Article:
Also, an increase in the solar wind or the Earth's magnetic field above the current value would depress the amount of carbon created in the atmosphere. Fission track dating method[ edit ] Main article: This involves inspection of a polished slice of a material to determine the density of "track" markings left in it by the spontaneous fission of uranium impurities.
The uranium content of the sample has to be known, but that can be determined by placing a plastic film over the polished slice of the material, and bombarding it with slow neutrons.
This causes induced fission of U, as opposed to the spontaneous fission of U. The fission tracks produced by this process are recorded in the plastic film. The uranium content of the material can then be calculated from the number of tracks and the neutron flux. This scheme has application over a wide range of geologic dates. For dates up to a few million years micastektites glass fragments from volcanic eruptionsand meteorites are best used.
Older materials can be dated using zirconapatitetitaniteepidote and garnet which have a variable amount of uranium content. The technique has potential applications for detailing the thermal history of a deposit.
The residence time of 36Cl in the atmosphere is about 1 week. The timeline of the early molten solar system can be reconstructed by studying short-lived isotopes. Although these isotopes may no longer exist in our solar system, their presence in early rocks and molten matter can be deduced from the presence of their decay products. The ages of the oldest lunar rocks and meteorites indicate that the formation of the major bodies in the solar system was complete by about 4. Most of the meteorites formed within 20 million years of each other, while the Earth and probably the other planets formed within the next million years.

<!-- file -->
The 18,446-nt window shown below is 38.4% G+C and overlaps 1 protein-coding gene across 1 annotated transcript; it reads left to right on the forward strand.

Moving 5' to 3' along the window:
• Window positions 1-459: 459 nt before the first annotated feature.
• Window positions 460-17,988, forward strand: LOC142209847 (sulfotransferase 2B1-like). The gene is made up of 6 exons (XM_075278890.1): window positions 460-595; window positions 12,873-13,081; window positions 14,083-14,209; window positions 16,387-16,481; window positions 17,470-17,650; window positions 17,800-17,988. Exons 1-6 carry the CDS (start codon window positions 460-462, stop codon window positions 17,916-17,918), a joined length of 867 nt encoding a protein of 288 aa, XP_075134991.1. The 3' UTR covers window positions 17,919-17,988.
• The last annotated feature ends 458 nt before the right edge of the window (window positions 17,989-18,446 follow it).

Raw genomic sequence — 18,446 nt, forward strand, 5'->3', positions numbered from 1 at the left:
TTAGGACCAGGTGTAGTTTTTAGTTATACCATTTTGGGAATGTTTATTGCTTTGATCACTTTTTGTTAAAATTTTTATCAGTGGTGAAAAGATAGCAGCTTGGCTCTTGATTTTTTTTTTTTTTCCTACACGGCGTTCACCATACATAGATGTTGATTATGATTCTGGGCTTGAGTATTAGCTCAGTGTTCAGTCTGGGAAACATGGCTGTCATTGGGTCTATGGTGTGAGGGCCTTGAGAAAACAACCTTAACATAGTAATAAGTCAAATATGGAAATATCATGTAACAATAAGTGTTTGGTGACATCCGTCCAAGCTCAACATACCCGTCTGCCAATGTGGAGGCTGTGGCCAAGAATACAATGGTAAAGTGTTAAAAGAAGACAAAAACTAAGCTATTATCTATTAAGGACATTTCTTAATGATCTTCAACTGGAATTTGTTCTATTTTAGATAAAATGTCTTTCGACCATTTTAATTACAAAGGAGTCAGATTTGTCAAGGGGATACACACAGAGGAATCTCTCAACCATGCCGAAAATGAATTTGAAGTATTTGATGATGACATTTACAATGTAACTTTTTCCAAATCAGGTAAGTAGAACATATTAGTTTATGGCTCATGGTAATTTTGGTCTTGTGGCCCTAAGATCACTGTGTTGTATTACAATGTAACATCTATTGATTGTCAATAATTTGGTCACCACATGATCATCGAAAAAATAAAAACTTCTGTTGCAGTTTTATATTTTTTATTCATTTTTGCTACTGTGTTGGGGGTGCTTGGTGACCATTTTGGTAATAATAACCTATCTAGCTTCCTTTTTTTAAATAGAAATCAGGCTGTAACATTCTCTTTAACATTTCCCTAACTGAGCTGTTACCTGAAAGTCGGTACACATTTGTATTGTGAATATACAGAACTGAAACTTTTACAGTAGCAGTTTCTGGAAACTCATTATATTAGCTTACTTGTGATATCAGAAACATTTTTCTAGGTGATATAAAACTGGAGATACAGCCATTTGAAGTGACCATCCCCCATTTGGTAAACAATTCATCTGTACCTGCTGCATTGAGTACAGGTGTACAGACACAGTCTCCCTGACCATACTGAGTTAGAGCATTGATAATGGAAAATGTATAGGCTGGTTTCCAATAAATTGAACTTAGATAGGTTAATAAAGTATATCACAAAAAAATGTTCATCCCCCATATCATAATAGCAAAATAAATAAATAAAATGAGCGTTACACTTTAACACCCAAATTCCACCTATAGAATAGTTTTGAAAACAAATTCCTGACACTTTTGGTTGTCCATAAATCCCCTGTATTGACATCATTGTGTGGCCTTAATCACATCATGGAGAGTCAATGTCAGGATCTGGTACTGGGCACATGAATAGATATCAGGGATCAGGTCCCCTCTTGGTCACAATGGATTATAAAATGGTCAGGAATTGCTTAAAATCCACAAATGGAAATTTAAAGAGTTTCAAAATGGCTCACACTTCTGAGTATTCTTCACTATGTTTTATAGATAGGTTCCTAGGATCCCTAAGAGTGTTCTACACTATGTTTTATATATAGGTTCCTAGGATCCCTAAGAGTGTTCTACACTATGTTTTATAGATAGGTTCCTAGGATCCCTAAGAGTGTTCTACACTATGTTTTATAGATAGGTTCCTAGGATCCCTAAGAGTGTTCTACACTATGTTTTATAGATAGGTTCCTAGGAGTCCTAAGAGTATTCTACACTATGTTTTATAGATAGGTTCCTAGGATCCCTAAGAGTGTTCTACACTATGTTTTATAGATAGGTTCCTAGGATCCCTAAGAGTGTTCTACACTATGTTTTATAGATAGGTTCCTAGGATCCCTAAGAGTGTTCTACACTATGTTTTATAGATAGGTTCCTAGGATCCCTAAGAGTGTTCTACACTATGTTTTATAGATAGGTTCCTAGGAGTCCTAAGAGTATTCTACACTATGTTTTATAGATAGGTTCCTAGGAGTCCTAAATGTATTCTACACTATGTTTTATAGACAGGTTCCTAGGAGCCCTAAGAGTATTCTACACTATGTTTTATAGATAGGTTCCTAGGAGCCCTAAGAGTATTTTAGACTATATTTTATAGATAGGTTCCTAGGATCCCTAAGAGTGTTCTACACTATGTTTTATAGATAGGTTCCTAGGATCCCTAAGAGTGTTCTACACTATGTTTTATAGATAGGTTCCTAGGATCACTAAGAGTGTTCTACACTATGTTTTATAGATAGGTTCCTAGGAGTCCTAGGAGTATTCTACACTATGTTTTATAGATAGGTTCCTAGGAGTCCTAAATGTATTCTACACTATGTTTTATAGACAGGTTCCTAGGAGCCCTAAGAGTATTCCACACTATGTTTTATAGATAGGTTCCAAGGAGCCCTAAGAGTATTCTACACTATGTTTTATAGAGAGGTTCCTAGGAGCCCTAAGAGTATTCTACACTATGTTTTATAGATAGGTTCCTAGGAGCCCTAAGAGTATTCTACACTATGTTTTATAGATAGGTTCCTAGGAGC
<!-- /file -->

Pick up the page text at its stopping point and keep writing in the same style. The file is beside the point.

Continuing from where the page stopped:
At the beginning of the solar system there were several relatively short-lived radionuclides like 26Al, 60Fe, 53Mn, and I present within the solar nebula. These radionuclides—possibly produced by the explosion of a supernova—are extinct today but their decay products can be detected in very old material such as meteorites.
It has been found, for instance, that meteorites contain the magnesium isotope 26Mg in minerals that normally are made from aluminum. The 26Mg isotope was formed by the decay of the radioactive aluminum isotope 26Al. This is remarkable because the half-life of 26Al is onlyyears and there is no known way in which 26Al could have been made within the solar system.